John E. Vigars Kent Church Photographs
Image Source: John Salmon
Too generously restored in the nineteenth century to have the feeling of great age; yet Leybourne church has some remarkable objects of interest. The west tower, of a completely different texture to the main building, was constructed by Blomfield in 1874. The base of the medieval tower survives within. The nave is Norman in date and has two good windows of this date in the south wall. The westernmost has some fine vineleaf paintings on its deep inner splays. The star attraction of the church is the heart shrine of Sir Roger de Leybourne (d. 1271). This is a small traceried recess of two lights in the base of which stand two caskets, one of which contains Sir Roger's heart. He died on the final crusade to the Holy Land when it was the practice to send just the heart home for burial. The only other heart shrine in Kent is at Brabourne. Fifteen years after de Leybourne's death King Edward I and Queen Eleanor visited his tomb, and they may have given the two iron crowns that hang on the wall nearby. They were discovered bricked up in the wall by the Victorian restorers.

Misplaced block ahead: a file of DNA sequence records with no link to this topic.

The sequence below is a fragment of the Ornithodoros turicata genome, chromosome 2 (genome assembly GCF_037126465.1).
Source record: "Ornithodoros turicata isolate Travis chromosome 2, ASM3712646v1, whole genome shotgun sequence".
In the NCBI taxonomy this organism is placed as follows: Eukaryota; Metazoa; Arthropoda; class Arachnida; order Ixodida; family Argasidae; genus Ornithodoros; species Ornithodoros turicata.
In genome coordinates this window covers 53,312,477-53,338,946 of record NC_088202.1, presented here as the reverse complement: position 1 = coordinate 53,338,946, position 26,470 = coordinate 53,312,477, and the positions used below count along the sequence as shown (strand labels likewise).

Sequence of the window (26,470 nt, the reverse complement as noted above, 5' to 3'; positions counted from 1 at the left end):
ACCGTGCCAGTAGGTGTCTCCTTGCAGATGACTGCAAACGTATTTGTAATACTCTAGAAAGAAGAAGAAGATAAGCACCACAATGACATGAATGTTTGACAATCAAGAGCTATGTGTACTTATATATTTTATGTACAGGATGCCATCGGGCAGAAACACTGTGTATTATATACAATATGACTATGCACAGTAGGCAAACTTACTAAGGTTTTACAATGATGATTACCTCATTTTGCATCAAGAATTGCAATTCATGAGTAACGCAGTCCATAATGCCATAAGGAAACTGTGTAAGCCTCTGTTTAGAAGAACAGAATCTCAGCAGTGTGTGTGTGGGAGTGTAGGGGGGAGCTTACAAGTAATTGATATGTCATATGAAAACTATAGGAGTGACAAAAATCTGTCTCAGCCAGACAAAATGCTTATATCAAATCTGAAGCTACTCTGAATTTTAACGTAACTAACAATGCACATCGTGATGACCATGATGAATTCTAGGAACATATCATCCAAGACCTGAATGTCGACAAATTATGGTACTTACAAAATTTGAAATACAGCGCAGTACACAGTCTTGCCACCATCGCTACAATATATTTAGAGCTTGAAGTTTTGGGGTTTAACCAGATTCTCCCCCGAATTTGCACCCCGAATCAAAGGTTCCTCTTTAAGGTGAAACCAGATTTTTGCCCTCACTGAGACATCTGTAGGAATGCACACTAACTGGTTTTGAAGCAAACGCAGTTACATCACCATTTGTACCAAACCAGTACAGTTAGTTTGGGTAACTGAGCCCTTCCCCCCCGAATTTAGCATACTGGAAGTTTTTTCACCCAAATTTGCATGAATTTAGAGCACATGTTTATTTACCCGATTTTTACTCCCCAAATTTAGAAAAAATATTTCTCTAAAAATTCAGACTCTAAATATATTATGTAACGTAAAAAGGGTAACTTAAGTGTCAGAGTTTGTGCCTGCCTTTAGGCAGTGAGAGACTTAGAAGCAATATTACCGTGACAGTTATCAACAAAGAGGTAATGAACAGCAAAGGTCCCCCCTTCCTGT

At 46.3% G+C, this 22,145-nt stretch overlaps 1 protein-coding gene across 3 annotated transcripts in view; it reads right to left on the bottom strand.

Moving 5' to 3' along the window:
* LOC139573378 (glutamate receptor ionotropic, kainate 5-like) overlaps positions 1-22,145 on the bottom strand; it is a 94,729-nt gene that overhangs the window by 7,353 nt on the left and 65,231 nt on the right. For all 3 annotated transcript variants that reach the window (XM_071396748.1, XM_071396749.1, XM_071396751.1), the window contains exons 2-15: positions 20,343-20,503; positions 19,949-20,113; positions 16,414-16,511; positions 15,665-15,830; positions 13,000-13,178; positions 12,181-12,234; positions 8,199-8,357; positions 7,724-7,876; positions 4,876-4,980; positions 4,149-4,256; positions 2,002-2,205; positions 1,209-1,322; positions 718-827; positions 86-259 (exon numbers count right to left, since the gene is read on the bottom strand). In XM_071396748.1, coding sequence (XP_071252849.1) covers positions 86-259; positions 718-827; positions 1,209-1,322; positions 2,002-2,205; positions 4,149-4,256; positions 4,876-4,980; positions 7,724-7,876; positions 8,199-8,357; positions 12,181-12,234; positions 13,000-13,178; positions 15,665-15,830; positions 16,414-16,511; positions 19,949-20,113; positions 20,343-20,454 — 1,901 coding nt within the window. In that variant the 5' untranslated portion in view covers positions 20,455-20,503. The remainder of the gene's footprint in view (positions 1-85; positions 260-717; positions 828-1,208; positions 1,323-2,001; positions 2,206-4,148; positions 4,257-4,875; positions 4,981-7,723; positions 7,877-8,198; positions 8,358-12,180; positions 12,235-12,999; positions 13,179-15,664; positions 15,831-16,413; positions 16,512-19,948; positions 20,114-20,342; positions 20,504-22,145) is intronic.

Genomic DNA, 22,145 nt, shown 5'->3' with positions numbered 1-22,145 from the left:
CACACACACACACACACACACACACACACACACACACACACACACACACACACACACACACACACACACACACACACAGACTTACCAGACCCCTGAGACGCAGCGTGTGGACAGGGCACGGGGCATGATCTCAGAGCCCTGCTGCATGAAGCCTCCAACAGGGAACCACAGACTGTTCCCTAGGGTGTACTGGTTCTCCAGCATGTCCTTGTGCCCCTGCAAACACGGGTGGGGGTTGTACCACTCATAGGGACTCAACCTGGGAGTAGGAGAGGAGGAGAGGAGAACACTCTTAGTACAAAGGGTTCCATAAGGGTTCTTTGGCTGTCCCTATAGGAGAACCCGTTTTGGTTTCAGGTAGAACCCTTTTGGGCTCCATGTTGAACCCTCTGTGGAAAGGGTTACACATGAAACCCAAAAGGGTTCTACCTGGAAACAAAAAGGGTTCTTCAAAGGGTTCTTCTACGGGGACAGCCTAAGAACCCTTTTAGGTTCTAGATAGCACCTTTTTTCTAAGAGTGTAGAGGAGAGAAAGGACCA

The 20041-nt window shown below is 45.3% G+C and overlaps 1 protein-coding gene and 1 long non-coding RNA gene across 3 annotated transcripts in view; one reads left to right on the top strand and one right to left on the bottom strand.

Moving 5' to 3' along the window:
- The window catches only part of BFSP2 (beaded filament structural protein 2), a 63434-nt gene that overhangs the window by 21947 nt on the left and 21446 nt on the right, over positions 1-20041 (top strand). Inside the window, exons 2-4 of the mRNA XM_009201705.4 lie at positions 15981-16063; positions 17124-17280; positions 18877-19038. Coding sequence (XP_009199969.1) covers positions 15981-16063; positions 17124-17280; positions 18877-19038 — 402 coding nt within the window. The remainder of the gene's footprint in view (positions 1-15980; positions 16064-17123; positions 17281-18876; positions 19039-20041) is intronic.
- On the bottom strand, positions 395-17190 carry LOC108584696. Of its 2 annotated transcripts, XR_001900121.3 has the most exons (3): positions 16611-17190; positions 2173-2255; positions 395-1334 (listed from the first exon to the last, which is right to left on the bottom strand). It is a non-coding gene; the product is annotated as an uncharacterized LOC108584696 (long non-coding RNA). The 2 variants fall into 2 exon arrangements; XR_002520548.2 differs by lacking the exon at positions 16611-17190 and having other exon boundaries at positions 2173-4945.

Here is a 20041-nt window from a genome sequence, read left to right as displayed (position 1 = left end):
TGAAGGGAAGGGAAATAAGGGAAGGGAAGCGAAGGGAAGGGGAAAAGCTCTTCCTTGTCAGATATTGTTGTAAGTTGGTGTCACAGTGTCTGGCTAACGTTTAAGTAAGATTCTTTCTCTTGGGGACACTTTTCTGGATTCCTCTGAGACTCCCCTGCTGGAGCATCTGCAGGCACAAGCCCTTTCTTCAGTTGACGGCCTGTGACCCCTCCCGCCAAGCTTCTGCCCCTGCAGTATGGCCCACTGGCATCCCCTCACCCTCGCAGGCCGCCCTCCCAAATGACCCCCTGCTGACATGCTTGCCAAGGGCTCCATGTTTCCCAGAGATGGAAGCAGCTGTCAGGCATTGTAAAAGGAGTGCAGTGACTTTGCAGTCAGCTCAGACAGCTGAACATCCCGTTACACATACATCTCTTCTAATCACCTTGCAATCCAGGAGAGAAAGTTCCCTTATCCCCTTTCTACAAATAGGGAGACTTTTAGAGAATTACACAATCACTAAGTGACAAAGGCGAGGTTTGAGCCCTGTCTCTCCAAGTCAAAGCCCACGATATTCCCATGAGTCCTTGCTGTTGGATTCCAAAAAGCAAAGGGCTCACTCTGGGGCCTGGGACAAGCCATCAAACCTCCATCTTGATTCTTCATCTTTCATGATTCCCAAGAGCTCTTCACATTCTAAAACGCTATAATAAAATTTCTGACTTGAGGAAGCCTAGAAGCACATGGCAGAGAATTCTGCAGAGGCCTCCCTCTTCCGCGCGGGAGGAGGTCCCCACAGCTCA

1851 Census Details
Seating Capacity: 170
Morning Attendance: 45
Afternoon Attendance: 74
Evening Attendance: No service
Original Build Date/Architect: Medieval
Restoration: 1873 Arthur Blomfield
Second Restoration: -
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